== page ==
Chewing Gum: Deadly, or Merely Just Rude?

We're still not sure whether it loses its flavor on the bedpost over night, but we're pretty sure chewing gum is frowned upon in most polite company. That hasn't stopped it from becoming a $19 billion industry, however. In fact, 1.74 trillion sticks are sold each year. So does it just look bad, or is it actually bad for you, as well?

There is no question that chewing gum contains plenty of bad chemicals; the question is whether it contains them in any sufficient quantity that you should be worried, and how closely you think experimentation on rats correlates to humans.

For example, gum contains titanium dioxide to give it a smooth texture, and animal studies have connected high doses of that chemical to nervous system and organ damage in rats. Officially, the jury is still out on its affect among humans.

BHT is used to keep many foods, not just chewing gum, from going bad, but high doses may give you cancer or prevent it, depending on which study you want to heed. Either way, you would need to consume a lot of it to have any effect, good or bad.

Chewing gum has aspartame up the yin-yang, and there is no probably no more controversial – or widely used – artificial sweetener to be found today. Although the internet is pretty sure that aspartame is The Devil, science is not quite so certain. One of the largest reviews of aspartame studies concluded that "it is clear that aspartame is safe, and there are no unresolved questions regarding its safety under conditions of intended use." That is, don't overdo it.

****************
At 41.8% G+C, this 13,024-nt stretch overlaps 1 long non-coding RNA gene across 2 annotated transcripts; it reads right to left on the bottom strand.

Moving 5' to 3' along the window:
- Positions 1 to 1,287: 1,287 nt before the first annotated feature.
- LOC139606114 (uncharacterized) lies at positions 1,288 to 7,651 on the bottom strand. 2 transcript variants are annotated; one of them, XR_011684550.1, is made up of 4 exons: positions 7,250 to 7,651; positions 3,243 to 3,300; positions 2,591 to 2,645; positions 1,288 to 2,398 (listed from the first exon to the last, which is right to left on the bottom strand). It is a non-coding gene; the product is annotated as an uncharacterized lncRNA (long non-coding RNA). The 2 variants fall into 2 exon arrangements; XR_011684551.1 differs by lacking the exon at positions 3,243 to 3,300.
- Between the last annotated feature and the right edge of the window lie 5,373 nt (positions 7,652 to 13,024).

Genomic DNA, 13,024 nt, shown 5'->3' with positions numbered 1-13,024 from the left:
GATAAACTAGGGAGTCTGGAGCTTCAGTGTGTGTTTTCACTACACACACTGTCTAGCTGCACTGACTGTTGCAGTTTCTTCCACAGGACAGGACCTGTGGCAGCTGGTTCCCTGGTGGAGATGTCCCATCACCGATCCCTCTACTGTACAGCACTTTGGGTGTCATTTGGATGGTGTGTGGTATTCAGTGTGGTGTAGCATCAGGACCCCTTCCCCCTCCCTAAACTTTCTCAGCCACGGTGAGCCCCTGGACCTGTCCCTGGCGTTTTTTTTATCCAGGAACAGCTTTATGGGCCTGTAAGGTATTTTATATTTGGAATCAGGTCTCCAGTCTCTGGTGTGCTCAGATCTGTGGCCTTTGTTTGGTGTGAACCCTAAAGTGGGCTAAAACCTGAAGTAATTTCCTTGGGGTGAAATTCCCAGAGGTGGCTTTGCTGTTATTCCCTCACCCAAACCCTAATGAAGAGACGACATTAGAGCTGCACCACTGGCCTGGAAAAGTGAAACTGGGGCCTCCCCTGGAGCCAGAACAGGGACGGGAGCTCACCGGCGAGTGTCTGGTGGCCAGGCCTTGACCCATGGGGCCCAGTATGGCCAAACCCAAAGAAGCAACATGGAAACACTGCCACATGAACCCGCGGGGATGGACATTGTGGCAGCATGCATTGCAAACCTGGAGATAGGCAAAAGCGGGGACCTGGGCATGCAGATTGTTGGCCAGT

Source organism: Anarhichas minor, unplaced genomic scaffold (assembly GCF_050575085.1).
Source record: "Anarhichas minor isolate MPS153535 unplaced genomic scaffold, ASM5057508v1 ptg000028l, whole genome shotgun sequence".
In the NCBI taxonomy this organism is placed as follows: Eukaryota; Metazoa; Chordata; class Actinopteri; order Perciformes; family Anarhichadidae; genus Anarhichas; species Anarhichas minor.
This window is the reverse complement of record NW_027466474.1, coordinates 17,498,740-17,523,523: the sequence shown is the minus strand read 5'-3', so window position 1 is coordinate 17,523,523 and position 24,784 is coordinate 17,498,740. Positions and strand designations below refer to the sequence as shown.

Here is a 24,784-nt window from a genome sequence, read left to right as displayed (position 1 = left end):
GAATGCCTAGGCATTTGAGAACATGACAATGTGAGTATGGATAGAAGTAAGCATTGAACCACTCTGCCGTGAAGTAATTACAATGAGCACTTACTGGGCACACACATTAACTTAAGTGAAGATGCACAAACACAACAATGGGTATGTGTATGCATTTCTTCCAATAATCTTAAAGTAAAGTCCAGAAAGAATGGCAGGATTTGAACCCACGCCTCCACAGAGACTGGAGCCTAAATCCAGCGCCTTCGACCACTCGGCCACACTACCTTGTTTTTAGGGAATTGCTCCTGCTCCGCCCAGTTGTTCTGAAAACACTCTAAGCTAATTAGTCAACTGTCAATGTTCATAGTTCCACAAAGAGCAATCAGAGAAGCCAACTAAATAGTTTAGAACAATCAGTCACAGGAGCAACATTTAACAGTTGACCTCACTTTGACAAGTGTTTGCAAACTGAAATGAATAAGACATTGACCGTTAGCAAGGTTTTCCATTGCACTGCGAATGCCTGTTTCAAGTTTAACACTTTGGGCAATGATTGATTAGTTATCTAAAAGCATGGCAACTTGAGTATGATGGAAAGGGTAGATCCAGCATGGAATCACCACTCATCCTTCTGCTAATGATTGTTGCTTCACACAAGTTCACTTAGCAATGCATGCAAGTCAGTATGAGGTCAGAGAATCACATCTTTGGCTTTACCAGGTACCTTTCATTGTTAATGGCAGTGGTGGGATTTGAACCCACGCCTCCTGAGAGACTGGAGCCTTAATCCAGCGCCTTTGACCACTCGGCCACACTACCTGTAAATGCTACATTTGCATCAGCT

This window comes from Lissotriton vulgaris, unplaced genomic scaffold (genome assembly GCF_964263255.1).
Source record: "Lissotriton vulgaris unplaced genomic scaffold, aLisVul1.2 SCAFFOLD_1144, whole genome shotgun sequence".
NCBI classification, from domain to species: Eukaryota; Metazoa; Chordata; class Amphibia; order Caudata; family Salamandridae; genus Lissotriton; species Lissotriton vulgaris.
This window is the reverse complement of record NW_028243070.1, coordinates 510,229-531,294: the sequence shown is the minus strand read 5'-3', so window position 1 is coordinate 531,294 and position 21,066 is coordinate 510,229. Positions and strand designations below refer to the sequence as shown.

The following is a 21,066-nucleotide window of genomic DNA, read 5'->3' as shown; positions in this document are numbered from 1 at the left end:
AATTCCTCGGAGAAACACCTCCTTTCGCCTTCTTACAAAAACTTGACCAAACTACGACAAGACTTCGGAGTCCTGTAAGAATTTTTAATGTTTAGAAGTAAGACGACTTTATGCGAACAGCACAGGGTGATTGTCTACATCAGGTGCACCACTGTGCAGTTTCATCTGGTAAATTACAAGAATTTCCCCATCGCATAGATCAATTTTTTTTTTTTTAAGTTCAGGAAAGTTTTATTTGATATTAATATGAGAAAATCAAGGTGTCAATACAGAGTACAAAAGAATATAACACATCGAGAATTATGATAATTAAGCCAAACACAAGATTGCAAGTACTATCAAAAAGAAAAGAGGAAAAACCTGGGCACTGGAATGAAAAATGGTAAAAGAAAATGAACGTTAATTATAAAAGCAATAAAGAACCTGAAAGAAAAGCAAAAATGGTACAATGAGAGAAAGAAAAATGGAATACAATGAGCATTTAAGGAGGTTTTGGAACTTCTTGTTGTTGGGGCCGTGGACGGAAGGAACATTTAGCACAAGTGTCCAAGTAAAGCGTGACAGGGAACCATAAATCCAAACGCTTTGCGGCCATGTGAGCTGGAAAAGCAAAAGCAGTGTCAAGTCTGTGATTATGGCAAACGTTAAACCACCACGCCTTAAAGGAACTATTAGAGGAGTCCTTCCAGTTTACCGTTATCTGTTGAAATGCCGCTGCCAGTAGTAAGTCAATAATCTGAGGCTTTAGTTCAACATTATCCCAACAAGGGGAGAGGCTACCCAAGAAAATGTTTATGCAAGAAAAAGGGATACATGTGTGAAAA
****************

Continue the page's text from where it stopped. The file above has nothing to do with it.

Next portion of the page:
In its favor, chewing gum is a great stress reliever, particularly as relates to academic work. The science here revolves not around the gum itself, but the act of chewing, which reduces the levels of cortisol and other such stress hormones.

Chewing gum is also credited with boosting short-term memory. But although it's been tracked and tested, science still isn't sure why gum gooses your memory.

If you do decide not to kick your chewing gum habit, societal mores be damned, than we urge you to consider sugar free gum. When you do, make sure you choose a brand that contains the sugar alcohol xylitol. This chemical actually works against tooth decay by preventing the growth of the bacteria that causes it by up to 75 percent.